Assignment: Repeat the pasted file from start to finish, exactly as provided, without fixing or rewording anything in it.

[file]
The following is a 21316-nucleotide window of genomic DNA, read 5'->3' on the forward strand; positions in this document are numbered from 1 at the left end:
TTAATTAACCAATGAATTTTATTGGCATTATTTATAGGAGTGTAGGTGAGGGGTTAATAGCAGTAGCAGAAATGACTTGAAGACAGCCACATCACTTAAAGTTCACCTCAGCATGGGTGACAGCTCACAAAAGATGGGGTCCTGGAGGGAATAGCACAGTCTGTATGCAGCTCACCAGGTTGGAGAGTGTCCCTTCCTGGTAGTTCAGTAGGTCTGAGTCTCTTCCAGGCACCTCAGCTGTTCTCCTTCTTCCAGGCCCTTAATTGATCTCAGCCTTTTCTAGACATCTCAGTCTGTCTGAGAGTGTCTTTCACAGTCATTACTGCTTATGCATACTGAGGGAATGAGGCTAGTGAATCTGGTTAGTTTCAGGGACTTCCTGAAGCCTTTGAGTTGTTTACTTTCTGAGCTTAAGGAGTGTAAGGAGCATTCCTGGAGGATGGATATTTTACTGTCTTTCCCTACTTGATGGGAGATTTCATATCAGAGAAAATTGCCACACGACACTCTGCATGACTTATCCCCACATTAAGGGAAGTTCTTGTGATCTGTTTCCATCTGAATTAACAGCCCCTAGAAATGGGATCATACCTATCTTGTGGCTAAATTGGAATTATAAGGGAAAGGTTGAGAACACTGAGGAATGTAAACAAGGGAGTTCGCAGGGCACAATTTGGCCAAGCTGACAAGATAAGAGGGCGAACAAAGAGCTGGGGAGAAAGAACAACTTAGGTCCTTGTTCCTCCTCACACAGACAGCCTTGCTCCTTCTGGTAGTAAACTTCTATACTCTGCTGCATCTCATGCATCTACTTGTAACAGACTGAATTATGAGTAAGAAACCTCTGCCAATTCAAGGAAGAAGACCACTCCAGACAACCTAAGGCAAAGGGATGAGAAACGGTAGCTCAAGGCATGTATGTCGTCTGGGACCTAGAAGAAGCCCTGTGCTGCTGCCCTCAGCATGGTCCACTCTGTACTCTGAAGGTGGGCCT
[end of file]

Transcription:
The following is a 21316-nucleotide window of genomic DNA, read 5'->3' on the forward strand; positions in this document are numbered from 1 at the left end:
TTAATTAACCAATGAATTTTATTGGCATTATTTATAGGAGTGTAGGTGAGGGGTTAATAGCAGTAGCAGAAATGACTTGAAGACAGCCACATCACTTAAAGTTCACCTCAGCATGGGTGACAGCTCACAAAAGATGGGGTCCTGGAGGGAATAGCACAGTCTGTATGCAGCTCACCAGGTTGGAGAGTGTCCCTTCCTGGTAGTTCAGTAGGTCTGAGTCTCTTCCAGGCACCTCAGCTGTTCTCCTTCTTCCAGGCCCTTAATTGATCTCAGCCTTTTCTAGACATCTCAGTCTGTCTGAGAGTGTCTTTCACAGTCATTACTGCTTATGCATACTGAGGGAATGAGGCTAGTGAATCTGGTTAGTTTCAGGGACTTCCTGAAGCCTTTGAGTTGTTTACTTTCTGAGCTTAAGGAGTGTAAGGAGCATTCCTGGAGGATGGATATTTTACTGTCTTTCCCTACTTGATGGGAGATTTCATATCAGAGAAAATTGCCACACGACACTCTGCATGACTTATCCCCACATTAAGGGAAGTTCTTGTGATCTGTTTCCATCTGAATTAACAGCCCCTAGAAATGGGATCATACCTATCTTGTGGCTAAATTGGAATTATAAGGGAAAGGTTGAGAACACTGAGGAATGTAAACAAGGGAGTTCGCAGGGCACAATTTGGCCAAGCTGACAAGATAAGAGGGCGAACAAAGAGCTGGGGAGAAAGAACAACTTAGGTCCTTGTTCCTCCTCACACAGACAGCCTTGCTCCTTCTGGTAGTAAACTTCTATACTCTGCTGCATCTCATGCATCTACTTGTAACAGACTGAATTATGAGTAAGAAACCTCTGCCAATTCAAGGAAGAAGACCACTCCAGACAACCTAAGGCAAAGGGATGAGAAACGGTAGCTCAAGGCATGTATGTCGTCTGGGACCTAGAAGAAGCCCTGTGCTGCTGCCCTCAGCATGGTCCACTCTGTACTCTGAAGGTGGGCCT